by William P. Marshall, William Rand Kenan, Jr. Distinguished Professor of Law, University of North Carolina School of Law
There are myriad critiques that one might level at the Town of Greece v. Galloway decision—its lack of concern for messages of exclusion and the protection of minority religious rights being at the top of the list. But lack of predictability is not one of them.
My guess is that not many people were ultimately surprised by the decision. Most everybody expected that the Court was not going to use the case to significantly alter existing Establishment Clause doctrine. Most everybody predicted that the Court’s decision would likely be 5-4 and that Justice Kennedy would cast the deciding vote. And most everybody agreed that because the decision would rest with Justice Kennedy, the Court’s opinion would be indecipherable no matter which way he sided. The oracles were three for three.
Let’s begin with prediction one. That the Court might overturn Marsh v. Chambers, the 1983 decision upholding legislative prayer was never really much of a possibility. The plaintiffs themselves argued only that the Town of Greece’s prayer practice should be modified to be less sectarian and more inclusionary and even Justice Kagan’s dissent did not call for invalidating all legislative prayer.
Nor was it likely from the other side that the Court would overrule precedents limiting government sponsored prayer in more controversial settings such as public classrooms and public school graduation ceremonies. Justice Kennedy, after all, was the author of Lee v. Weisman, the decision that specifically invalidated convocation prayer.
Yesterday, the Supreme Court ruled 5-4 in Town of Greece v. Galloway that the First Amendment was not violated when monthly board meetings in Greece, New York were opened with a Christian prayer. In dissent, Justice Elena Kagan wrote that the ruling would “strike a heavy blow against the nation’s tradition of religious pluralism, and will lead to prayers that will actively promote a single faith’s religious values.” At The Daily Beast, Geoffrey R. Stone, former ACS Board Chair and current Co-Chair of the Board of Advisors for the ACS Chicago Lawyer Chapter as well as Co-Faculty Advisor for the University of Chicago Law School ACS Student Chapter, breaks down the decision. At The Atlantic, Garrett Epps reveals how the court’s decision “shows how far the ground has shifted under the Establishment Clause in the last 30 years” while Dahlia Lithwick at Slate prepares her readers to “get ready for a lot more Jesus in your life.”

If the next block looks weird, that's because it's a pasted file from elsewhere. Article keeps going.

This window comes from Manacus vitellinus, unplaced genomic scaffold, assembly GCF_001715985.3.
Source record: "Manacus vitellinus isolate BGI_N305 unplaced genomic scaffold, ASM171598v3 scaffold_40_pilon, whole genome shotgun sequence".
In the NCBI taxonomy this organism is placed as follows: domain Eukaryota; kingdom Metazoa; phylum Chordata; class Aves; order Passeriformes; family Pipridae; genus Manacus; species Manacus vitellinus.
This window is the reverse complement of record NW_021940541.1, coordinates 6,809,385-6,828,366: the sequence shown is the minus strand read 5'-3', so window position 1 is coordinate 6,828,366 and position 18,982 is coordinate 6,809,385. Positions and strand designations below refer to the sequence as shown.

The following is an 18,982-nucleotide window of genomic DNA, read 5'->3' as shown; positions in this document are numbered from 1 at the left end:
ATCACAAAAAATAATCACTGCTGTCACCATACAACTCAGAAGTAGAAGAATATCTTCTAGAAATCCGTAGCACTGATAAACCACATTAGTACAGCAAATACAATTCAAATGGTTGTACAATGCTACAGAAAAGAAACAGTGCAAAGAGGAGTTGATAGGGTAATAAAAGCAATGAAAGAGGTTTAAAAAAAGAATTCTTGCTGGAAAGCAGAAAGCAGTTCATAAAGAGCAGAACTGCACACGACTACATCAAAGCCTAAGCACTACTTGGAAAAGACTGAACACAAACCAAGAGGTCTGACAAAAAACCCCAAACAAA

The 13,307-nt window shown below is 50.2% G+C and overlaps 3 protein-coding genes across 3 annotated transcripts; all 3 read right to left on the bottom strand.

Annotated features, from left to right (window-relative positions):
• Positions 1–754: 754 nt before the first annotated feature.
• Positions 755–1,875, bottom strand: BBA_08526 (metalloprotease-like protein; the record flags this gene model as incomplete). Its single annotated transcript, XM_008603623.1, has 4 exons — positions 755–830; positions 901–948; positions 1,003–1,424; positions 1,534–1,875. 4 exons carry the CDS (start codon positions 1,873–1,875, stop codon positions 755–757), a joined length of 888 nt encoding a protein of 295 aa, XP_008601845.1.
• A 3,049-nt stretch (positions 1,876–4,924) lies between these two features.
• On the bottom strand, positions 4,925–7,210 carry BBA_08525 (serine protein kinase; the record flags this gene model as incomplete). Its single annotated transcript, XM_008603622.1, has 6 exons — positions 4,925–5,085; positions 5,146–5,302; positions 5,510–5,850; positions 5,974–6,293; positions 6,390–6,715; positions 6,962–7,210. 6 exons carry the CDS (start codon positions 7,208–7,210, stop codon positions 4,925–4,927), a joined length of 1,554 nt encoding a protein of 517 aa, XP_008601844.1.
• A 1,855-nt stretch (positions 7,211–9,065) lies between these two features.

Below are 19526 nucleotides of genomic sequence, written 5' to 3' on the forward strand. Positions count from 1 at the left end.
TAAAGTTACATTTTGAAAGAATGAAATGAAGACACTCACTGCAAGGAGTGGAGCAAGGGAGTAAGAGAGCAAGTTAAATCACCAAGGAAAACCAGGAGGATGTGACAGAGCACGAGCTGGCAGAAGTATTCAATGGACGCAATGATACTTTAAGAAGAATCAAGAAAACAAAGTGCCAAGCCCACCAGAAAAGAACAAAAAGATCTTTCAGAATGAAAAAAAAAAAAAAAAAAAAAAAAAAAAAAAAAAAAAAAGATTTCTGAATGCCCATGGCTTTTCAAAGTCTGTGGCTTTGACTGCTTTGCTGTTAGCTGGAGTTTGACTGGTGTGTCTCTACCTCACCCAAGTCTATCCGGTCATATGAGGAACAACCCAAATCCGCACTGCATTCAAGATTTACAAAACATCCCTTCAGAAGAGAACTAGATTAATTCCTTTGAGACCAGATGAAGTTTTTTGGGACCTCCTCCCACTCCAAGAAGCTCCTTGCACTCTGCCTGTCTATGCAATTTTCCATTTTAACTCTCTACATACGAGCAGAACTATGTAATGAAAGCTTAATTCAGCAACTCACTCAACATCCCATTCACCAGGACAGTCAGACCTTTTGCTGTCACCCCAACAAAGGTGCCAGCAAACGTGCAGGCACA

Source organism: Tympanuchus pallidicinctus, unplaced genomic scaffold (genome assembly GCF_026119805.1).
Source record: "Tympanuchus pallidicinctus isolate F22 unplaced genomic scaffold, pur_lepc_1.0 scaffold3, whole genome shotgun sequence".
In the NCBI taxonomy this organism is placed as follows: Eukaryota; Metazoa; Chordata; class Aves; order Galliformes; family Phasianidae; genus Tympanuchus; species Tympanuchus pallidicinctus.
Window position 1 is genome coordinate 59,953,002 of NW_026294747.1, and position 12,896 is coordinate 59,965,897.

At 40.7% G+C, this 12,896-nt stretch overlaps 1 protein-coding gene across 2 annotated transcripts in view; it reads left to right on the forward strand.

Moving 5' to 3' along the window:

In the wake of Oklahoma’s botched execution of Clayton D. Lockett, the White House “has commissioned yet another study of lethal injections.” Writing for The Atlantic, Andrew Cohen explains why President Obama “would be better off lobbying the Supreme Court and Congress to make changes.”
At The New York Times, Adam Liptak reports on a new study which reveals that Justice Antonin Scalia “voted to uphold the free speech rights of conservative speakers at more than triple the rate of liberal ones” while David S. Joachim reports on the “pivotal” Republican primaries in North Carolina, Georgia, and Kentucky and what they could mean for the 2014 midterm elections.
At Womenstake, Michelle Banker comments on a Guttmacher Institute study which shows that “more bills to protect access to abortion have been introduced thus far in 2014 than had been introduced in any year for the past 25 years.”
* Americans United represented the plaintiffs in Town of Greece, with Legal Director Ayesha N. Khan serving as lead counsel.
This morning, by a 5-4 vote in Town of Greece v. Galloway, the Supreme Court upheld a town council’s practice of opening its meetings with predominantly Christian prayers.
It did not matter to the Court’s majority that approximately two-thirds of the opening prayers had expressly Christian references, such as “Jesus,” “Christ” and “Your Son.”